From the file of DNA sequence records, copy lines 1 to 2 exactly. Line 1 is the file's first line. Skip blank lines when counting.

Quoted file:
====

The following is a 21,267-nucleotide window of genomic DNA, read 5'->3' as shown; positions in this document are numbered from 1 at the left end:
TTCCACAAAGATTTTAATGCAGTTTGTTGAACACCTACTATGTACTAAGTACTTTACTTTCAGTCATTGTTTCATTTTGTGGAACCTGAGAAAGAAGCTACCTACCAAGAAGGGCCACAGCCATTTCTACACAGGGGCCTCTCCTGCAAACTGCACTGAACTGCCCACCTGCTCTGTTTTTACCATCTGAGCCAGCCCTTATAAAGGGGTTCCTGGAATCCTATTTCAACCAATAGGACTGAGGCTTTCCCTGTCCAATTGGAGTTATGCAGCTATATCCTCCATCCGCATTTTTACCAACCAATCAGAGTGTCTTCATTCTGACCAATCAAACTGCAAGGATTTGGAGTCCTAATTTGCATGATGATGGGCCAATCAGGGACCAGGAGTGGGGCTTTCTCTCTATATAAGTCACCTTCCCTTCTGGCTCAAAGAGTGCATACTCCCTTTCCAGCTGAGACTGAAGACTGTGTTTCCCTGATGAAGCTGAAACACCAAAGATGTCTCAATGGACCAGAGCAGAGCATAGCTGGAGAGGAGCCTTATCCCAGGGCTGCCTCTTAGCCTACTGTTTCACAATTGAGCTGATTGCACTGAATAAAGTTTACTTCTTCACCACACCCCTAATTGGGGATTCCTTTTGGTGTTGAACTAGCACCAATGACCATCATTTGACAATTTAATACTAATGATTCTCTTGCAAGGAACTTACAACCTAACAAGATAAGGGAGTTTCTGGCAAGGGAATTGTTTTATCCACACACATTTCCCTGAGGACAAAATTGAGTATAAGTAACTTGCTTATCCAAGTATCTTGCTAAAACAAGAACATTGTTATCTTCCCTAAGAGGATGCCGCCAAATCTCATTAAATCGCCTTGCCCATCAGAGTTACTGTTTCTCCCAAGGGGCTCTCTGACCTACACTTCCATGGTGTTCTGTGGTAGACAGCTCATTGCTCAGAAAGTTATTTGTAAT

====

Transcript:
The following is a 21,267-nucleotide window of genomic DNA, read 5'->3' as shown; positions in this document are numbered from 1 at the left end:
TTCCACAAAGATTTTAATGCAGTTTGTTGAACACCTACTATGTACTAAGTACTTTACTTTCAGTCATTGTTTCATTTTGTGGAACCTGAGAAAGAAGCTACCTACCAAGAAGGGCCACAGCCATTTCTACACAGGGGCCTCTCCTGCAAACTGCACTGAACTGCCCACCTGCTCTGTTTTTACCATCTGAGCCAGCCCTTATAAAGGGGTTCCTGGAATCCTATTTCAACCAATAGGACTGAGGCTTTCCCTGTCCAATTGGAGTTATGCAGCTATATCCTCCATCCGCATTTTTACCAACCAATCAGAGTGTCTTCATTCTGACCAATCAAACTGCAAGGATTTGGAGTCCTAATTTGCATGATGATGGGCCAATCAGGGACCAGGAGTGGGGCTTTCTCTCTATATAAGTCACCTTCCCTTCTGGCTCAAAGAGTGCATACTCCCTTTCCAGCTGAGACTGAAGACTGTGTTTCCCTGATGAAGCTGAAACACCAAAGATGTCTCAATGGACCAGAGCAGAGCATAGCTGGAGAGGAGCCTTATCCCAGGGCTGCCTCTTAGCCTACTGTTTCACAATTGAGCTGATTGCACTGAATAAAGTTTACTTCTTCACCACACCCCTAATTGGGGATTCCTTTTGGTGTTGAACTAGCACCAATGACCATCATTTGACAATTTAATACTAATGATTCTCTTGCAAGGAACTTACAACCTAACAAGATAAGGGAGTTTCTGGCAAGGGAATTGTTTTATCCACACACATTTCCCTGAGGACAAAATTGAGTATAAGTAACTTGCTTATCCAAGTATCTTGCTAAAACAAGAACATTGTTATCTTCCCTAAGAGGATGCCGCCAAATCTCATTAAATCGCCTTGCCCATCAGAGTTACTGTTTCTCCCAAGGGGCTCTCTGACCTACACTTCCATGGTGTTCTGTGGTAGACAGCTCATTGCTCAGAAAGTTATTTGTAAT